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“Along with Brendan Connell’s The Architect, I rate Delphine Dodd as the best novella I read in 2012, and Knock Knock as the best book I read in any category… Eventually the story achieves a momentum all its own, rushing headlong to a shattering finale, and the prose…attains a fever dream intensity, so that we can’t trace any clear divide between reality and the skewed perspectives of the characters, the two blurring into each other, everything viewed through a blood red filter and in the light cast by flickering flames.” – Peter Tennant, Black Static

“One of my favorite horror writers…” – Laird Barron, for Locus Magazine

“…more than a great read; it is a fascinating meditation on the nature of horror. There are supernatural elements to the book, yes, but the setting (an impoverished, ruined logging town) and the main characters (three school girls with hopes and dreams made improbable if not impossible by their realities) are a beautifully rendered commentary on the cyclical nature of real-world human tragedy.” – Molly Tanzer, author of Creatures of Want and Ruin

“Beautifully written and relentlessly suspenseful, it’s a great book to curl up with on a cold winter’s night. Just be sure to keep the doors locked and all the lights on!” – Lucy Taylor, author of The Silence Between the Screams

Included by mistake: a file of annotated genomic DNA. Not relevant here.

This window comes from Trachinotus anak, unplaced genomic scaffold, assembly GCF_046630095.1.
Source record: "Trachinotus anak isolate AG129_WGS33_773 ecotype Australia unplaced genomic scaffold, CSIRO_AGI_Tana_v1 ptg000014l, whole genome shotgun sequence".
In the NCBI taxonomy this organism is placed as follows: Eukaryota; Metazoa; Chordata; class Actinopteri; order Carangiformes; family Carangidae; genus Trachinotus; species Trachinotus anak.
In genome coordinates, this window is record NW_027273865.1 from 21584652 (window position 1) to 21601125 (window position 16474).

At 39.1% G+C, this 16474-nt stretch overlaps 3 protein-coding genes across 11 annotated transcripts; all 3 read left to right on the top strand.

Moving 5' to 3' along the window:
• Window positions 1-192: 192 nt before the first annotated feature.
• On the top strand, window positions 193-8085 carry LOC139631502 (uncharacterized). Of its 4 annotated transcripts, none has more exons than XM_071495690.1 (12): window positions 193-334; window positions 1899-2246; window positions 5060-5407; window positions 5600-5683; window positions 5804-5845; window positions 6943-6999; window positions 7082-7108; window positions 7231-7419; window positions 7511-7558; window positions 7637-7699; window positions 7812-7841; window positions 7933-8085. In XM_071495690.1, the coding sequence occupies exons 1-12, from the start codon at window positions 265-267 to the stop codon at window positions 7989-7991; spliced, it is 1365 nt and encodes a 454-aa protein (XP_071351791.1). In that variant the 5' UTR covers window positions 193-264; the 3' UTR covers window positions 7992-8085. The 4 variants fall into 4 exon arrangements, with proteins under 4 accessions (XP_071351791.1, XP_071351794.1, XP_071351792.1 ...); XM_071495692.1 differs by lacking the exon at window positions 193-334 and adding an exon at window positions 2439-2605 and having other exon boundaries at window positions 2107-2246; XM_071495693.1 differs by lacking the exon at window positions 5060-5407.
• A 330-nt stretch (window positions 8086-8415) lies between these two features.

“…excellent character-driven, creeping horror, featuring mostly women in the main roles, with some very good writing. What’s not to love?” – Chelsea Pinson, Silk Spun

 

cover art and design by Russell Dickerson

Available for Pre-Order: The Worst Is Yet to Come

My new, short novel is now ready for pre-order at the publisher’s site. Trepidatio is offering the book in paperback and in three ebook versions. You can purchase the ebook (ePub, mobi for Kindle, or PDF) or buy the paperback to be released February 22, 2019, and receive the ebook of your choice to download immediately.

This little book went through a lot of changes. It began as a straightforward thriller about a family experiencing strange occurrences after meeting a teenage girl from a broken home. As I continued to write, the more magical and disturbing elements of Skillute, Washington began creeping in on all sides.

Skillute is the fictional setting for my first novel Knock Knock, novellas Delphine Dodd, Astoria and In the Light (Omnium Gatherum) as well as an origin story for one of the characters, soon to be published in the anthology Sisterhood edited by Nate Pedersen (Chaosium). Each may be read as a stand-alone but there are overlapping and intersecting characters and events that take on new meaning if you read all of the stories. Over the course of these tales the setting has altered, its history becoming entwined with the fate of its residents, and the land itself has taken on a central role.